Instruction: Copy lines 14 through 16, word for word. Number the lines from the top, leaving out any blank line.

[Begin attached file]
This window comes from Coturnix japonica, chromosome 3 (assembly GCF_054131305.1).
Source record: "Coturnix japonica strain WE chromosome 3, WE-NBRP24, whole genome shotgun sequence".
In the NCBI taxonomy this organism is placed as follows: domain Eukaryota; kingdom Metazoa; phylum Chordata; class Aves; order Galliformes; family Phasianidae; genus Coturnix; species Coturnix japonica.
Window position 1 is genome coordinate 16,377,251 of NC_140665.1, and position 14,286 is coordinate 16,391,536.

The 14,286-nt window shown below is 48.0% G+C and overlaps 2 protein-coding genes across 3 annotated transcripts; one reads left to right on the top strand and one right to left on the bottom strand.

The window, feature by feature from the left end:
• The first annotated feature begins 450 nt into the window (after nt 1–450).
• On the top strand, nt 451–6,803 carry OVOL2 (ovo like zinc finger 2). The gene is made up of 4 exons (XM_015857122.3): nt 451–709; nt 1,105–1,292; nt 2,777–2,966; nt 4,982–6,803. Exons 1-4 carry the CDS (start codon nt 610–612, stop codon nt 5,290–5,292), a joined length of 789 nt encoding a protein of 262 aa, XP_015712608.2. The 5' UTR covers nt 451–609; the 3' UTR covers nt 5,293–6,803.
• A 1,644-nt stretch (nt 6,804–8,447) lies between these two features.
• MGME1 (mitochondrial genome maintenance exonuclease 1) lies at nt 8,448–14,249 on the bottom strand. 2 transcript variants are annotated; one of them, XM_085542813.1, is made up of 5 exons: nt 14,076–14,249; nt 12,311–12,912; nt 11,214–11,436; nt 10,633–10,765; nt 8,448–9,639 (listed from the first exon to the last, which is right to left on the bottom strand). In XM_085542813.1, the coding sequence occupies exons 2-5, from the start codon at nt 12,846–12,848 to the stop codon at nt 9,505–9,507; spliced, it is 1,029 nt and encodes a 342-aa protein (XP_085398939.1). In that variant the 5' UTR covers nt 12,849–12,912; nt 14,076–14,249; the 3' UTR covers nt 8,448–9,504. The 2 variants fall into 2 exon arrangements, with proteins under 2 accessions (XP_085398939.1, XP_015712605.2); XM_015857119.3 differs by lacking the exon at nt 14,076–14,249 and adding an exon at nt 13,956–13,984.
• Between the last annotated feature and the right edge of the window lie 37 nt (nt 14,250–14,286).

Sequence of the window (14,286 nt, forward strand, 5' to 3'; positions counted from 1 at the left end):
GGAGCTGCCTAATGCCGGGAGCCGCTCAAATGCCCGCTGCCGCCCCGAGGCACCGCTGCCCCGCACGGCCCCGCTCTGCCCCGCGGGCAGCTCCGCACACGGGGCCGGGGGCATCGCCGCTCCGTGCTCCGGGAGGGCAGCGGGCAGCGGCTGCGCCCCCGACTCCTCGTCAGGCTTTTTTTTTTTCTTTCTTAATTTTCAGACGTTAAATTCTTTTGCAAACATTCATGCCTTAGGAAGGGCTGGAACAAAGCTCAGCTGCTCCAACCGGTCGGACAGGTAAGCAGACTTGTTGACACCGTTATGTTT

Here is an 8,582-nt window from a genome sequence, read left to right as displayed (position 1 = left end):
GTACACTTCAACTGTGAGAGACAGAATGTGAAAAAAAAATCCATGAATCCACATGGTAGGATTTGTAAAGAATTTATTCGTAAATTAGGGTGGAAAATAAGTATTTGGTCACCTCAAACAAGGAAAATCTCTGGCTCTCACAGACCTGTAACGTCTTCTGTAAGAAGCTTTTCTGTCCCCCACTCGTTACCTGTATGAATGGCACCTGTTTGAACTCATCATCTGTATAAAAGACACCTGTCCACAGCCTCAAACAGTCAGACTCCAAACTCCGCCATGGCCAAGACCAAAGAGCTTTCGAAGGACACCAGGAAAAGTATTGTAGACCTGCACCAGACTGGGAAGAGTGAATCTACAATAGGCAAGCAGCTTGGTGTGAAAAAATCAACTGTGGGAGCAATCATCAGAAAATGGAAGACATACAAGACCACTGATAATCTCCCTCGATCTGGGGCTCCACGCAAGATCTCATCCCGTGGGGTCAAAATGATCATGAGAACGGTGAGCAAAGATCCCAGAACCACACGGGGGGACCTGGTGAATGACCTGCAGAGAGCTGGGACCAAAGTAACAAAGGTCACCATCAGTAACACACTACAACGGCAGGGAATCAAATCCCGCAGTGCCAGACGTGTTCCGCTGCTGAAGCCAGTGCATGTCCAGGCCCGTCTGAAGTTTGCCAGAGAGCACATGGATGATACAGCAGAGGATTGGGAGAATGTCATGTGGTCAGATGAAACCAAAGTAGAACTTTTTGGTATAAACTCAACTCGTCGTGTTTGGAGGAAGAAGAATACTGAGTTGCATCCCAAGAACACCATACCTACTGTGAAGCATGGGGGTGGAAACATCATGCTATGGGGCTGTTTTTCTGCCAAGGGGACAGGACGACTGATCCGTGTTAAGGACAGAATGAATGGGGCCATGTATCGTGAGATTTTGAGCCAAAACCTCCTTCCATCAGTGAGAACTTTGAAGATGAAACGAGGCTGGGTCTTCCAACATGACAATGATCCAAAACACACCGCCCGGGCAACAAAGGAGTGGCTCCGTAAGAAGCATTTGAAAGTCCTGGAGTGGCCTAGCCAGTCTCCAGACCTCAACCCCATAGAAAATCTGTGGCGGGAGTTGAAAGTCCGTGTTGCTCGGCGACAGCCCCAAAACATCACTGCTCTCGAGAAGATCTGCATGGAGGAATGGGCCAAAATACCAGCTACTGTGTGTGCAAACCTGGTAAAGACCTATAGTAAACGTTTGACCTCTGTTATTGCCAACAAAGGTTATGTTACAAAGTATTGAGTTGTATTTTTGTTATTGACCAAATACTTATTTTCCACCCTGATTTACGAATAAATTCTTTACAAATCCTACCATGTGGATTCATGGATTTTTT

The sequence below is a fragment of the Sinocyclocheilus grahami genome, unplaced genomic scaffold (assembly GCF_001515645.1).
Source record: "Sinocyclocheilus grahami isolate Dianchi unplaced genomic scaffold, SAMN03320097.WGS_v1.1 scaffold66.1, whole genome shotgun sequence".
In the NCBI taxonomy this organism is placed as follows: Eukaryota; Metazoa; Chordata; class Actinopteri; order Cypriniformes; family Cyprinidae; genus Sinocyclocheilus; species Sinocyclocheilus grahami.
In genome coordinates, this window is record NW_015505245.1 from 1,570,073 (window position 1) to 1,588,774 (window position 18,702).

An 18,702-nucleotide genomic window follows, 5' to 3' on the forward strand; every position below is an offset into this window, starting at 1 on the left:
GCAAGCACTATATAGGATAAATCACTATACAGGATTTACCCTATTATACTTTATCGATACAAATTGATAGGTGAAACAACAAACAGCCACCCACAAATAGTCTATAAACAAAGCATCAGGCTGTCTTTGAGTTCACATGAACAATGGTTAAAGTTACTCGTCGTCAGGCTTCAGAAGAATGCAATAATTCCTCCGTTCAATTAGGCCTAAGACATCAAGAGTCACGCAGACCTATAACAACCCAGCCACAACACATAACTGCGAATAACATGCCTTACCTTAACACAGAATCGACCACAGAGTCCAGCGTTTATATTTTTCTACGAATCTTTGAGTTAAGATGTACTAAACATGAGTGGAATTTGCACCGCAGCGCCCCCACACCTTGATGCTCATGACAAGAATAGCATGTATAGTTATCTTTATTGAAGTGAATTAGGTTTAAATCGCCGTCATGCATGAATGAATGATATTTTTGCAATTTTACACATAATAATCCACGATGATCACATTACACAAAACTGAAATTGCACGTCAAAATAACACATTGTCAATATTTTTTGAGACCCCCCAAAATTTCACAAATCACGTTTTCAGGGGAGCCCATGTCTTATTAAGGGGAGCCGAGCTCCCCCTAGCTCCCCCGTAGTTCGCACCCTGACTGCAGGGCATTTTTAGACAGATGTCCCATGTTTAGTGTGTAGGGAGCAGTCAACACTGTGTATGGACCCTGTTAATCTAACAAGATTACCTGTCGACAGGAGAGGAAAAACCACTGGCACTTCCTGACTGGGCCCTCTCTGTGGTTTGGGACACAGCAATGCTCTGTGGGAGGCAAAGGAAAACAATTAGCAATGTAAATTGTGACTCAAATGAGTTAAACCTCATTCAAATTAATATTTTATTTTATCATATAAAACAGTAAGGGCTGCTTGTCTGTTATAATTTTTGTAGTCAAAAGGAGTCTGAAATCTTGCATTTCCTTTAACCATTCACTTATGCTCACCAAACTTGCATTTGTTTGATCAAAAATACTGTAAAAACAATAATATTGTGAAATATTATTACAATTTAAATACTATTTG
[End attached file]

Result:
Here is an 8,582-nt window from a genome sequence, read left to right as displayed (position 1 = left end):
GTACACTTCAACTGTGAGAGACAGAATGTGAAAAAAAAATCCATGAATCCACATGGTAGGATTTGTAAAGAATTTATTCGTAAATTAGGGTGGAAAATAAGTATTTGGTCACCTCAAACAAGGAAAATCTCTGGCTCTCACAGACCTGTAACGTCTTCTGTAAGAAGCTTTTCTGTCCCCCACTCGTTACCTGTATGAATGGCACCTGTTTGAACTCATCATCTGTATAAAAGACACCTGTCCACAGCCTCAAACAGTCAGACTCCAAACTCCGCCATGGCCAAGACCAAAGAGCTTTCGAAGGACACCAGGAAAAGTATTGTAGACCTGCACCAGACTGGGAAGAGTGAATCTACAATAGGCAAGCAGCTTGGTGTGAAAAAATCAACTGTGGGAGCAATCATCAGAAAATGGAAGACATACAAGACCACTGATAATCTCCCTCGATCTGGGGCTCCACGCAAGATCTCATCCCGTGGGGTCAAAATGATCATGAGAACGGTGAGCAAAGATCCCAGAACCACACGGGGGGACCTGGTGAATGACCTGCAGAGAGCTGGGACCAAAGTAACAAAGGTCACCATCAGTAACACACTACAACGGCAGGGAATCAAATCCCGCAGTGCCAGACGTGTTCCGCTGCTGAAGCCAGTGCATGTCCAGGCCCGTCTGAAGTTTGCCAGAGAGCACATGGATGATACAGCAGAGGATTGGGAGAATGTCATGTGGTCAGATGAAACCAAAGTAGAACTTTTTGGTATAAACTCAACTCGTCGTGTTTGGAGGAAGAAGAATACTGAGTTGCATCCCAAGAACACCATACCTACTGTGAAGCATGGGGGTGGAAACATCATGCTATGGGGCTGTTTTTCTGCCAAGGGGACAGGACGACTGATCCGTGTTAAGGACAGAATGAATGGGGCCATGTATCGTGAGATTTTGAGCCAAAACCTCCTTCCATCAGTGAGAACTTTGAAGATGAAACGAGGCTGGGTCTTCCAACATGACAATGATCCAAAACACACCGCCCGGGCAACAAAGGAGTGGCTCCGTAAGAAGCATTTGAAAGTCCTGGAGTGGCCTAGCCAGTCTCCAGACCTCAACCCCATAGAAAATCTGTGGCGGGAGTTGAAAGTCCGTGTTGCTCGGCGACAGCCCCAAAACATCACTGCTCTCGAGAAGATCTGCATGGAGGAATGGGCCAAAATACCAGCTACTGTGTGTGCAAACCTGGTAAAGACCTATAGTAAACGTTTGACCTCTGTTATTGCCAACAAAGGTTATGTTACAAAGTATTGAGTTGTATTTTTGTTATTGACCAAATACTTATTTTCCACCCTGATTTACGAATAAATTCTTTACAAATCCTACCATGTGGATTCATGGATTTTTT

The sequence below is a fragment of the Sinocyclocheilus grahami genome, unplaced genomic scaffold (assembly GCF_001515645.1).